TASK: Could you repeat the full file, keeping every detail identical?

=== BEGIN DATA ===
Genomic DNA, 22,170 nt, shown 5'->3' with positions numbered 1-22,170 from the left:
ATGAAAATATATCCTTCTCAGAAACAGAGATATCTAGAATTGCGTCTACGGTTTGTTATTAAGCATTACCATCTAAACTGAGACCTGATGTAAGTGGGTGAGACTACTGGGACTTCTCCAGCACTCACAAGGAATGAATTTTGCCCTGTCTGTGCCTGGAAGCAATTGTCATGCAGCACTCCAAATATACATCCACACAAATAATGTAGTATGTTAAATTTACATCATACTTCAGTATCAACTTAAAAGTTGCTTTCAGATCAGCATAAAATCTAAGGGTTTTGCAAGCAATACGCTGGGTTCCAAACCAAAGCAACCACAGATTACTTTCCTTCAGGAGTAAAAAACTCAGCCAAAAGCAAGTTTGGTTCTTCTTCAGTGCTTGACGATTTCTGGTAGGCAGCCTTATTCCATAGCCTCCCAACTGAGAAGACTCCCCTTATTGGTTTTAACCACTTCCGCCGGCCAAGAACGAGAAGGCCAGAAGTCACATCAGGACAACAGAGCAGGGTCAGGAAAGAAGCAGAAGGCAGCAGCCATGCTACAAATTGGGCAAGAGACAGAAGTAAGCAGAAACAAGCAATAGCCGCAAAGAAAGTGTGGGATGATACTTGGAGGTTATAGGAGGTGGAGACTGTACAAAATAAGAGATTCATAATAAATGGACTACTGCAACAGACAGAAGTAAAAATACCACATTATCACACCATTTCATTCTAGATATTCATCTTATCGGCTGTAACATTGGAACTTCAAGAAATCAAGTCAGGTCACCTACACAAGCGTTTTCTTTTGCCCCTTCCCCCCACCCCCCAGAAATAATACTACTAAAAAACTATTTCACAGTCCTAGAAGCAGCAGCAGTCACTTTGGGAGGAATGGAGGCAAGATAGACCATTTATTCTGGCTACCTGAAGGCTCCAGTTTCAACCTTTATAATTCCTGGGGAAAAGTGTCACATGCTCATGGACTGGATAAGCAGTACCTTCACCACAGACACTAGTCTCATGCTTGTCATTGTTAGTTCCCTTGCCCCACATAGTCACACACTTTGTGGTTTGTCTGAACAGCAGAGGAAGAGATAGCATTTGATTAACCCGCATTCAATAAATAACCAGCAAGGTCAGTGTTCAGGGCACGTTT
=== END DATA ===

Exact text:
Genomic DNA, 22,170 nt, shown 5'->3' with positions numbered 1-22,170 from the left:
ATGAAAATATATCCTTCTCAGAAACAGAGATATCTAGAATTGCGTCTACGGTTTGTTATTAAGCATTACCATCTAAACTGAGACCTGATGTAAGTGGGTGAGACTACTGGGACTTCTCCAGCACTCACAAGGAATGAATTTTGCCCTGTCTGTGCCTGGAAGCAATTGTCATGCAGCACTCCAAATATACATCCACACAAATAATGTAGTATGTTAAATTTACATCATACTTCAGTATCAACTTAAAAGTTGCTTTCAGATCAGCATAAAATCTAAGGGTTTTGCAAGCAATACGCTGGGTTCCAAACCAAAGCAACCACAGATTACTTTCCTTCAGGAGTAAAAAACTCAGCCAAAAGCAAGTTTGGTTCTTCTTCAGTGCTTGACGATTTCTGGTAGGCAGCCTTATTCCATAGCCTCCCAACTGAGAAGACTCCCCTTATTGGTTTTAACCACTTCCGCCGGCCAAGAACGAGAAGGCCAGAAGTCACATCAGGACAACAGAGCAGGGTCAGGAAAGAAGCAGAAGGCAGCAGCCATGCTACAAATTGGGCAAGAGACAGAAGTAAGCAGAAACAAGCAATAGCCGCAAAGAAAGTGTGGGATGATACTTGGAGGTTATAGGAGGTGGAGACTGTACAAAATAAGAGATTCATAATAAATGGACTACTGCAACAGACAGAAGTAAAAATACCACATTATCACACCATTTCATTCTAGATATTCATCTTATCGGCTGTAACATTGGAACTTCAAGAAATCAAGTCAGGTCACCTACACAAGCGTTTTCTTTTGCCCCTTCCCCCCACCCCCCAGAAATAATACTACTAAAAAACTATTTCACAGTCCTAGAAGCAGCAGCAGTCACTTTGGGAGGAATGGAGGCAAGATAGACCATTTATTCTGGCTACCTGAAGGCTCCAGTTTCAACCTTTATAATTCCTGGGGAAAAGTGTCACATGCTCATGGACTGGATAAGCAGTACCTTCACCACAGACACTAGTCTCATGCTTGTCATTGTTAGTTCCCTTGCCCCACATAGTCACACACTTTGTGGTTTGTCTGAACAGCAGAGGAAGAGATAGCATTTGATTAACCCGCATTCAATAAATAACCAGCAAGGTCAGTGTTCAGGGCACGTTT